The Grand Southern Tour of England by M. Phillips, Civil Engineer & Surveyor, published by Jonathan Hebner in circa 1837, provides a detailed representation of southern England, encompassing counties from Herefordshire to Somersetshire and from Suffolk to Kent. Endorsed by notable figures such as Her Majesty the Queen and His Royal Highness The Prince Regent, this map offers both geographical and social insights into the era.
The 1830s witnessed gradual advancements in travel infrastructure, primarily with the extension of railway networks. These developments facilitated a growing interest in domestic travel and a broader understanding of one's own country. In this context, The Grand Southern Tour of England emerges as a reflection of its time, catering to the interests of those exploring southern England.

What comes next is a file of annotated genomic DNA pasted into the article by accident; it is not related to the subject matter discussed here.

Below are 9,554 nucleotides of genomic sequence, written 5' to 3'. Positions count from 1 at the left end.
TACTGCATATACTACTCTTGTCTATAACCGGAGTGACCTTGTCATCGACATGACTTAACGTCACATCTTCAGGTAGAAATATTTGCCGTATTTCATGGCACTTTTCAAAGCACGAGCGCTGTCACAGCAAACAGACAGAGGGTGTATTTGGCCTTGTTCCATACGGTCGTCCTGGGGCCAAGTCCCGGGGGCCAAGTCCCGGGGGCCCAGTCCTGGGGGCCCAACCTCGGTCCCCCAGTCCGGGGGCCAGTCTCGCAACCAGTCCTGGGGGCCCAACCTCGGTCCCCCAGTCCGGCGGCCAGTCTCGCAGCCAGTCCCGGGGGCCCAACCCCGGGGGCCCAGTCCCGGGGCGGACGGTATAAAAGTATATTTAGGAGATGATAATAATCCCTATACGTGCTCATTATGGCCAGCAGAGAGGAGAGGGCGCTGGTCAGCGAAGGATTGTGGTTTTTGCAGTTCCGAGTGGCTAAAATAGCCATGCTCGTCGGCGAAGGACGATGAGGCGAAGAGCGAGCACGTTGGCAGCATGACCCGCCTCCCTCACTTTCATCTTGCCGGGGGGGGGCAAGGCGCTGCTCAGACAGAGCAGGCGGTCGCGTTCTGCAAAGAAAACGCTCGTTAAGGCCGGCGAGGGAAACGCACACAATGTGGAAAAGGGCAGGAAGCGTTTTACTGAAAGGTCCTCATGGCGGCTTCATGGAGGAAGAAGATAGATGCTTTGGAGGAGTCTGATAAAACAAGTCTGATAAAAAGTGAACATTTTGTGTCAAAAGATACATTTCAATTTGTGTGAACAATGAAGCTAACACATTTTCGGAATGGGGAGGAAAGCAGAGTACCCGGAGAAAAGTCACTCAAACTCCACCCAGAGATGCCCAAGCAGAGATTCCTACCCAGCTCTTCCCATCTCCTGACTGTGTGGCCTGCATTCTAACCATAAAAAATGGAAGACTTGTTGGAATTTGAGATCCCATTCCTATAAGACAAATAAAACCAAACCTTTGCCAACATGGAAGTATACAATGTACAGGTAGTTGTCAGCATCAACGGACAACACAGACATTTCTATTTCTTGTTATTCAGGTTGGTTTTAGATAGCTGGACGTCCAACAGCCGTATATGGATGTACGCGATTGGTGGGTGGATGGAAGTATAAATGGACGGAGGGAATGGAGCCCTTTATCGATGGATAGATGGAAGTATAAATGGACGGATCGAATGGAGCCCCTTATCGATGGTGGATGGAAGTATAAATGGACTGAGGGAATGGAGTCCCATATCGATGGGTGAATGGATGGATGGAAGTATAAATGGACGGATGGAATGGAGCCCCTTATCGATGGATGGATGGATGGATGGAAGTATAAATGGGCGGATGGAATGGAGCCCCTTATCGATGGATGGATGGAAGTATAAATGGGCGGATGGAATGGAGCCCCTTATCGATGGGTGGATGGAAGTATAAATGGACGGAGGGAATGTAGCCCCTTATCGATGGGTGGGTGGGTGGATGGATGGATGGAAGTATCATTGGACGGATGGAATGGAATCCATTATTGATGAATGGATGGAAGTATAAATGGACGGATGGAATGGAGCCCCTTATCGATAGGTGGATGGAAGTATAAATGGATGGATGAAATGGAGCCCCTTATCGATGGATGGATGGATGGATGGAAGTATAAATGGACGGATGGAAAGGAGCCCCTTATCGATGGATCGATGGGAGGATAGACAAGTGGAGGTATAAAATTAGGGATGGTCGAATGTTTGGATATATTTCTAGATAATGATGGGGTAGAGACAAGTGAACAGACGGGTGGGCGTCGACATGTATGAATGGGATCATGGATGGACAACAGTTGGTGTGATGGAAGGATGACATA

Furthermore, the map's patronage by esteemed institutions and members of the Royal Family highlights its significance in the period. The inclusion of counties such as Herefordshire, Suffolk, Kent, and Somersetshire provides comprehensive coverage of southern England, reflecting the importance of these regions during the 19th century. Through its detailed portrayal, the map stands as a valuable document of mid-19th-century geographical knowledge and societal dynamics.
State 6 (of 6): the title now refers to Queen Victoria; the date has been erased, and the reference to the map being a second edition.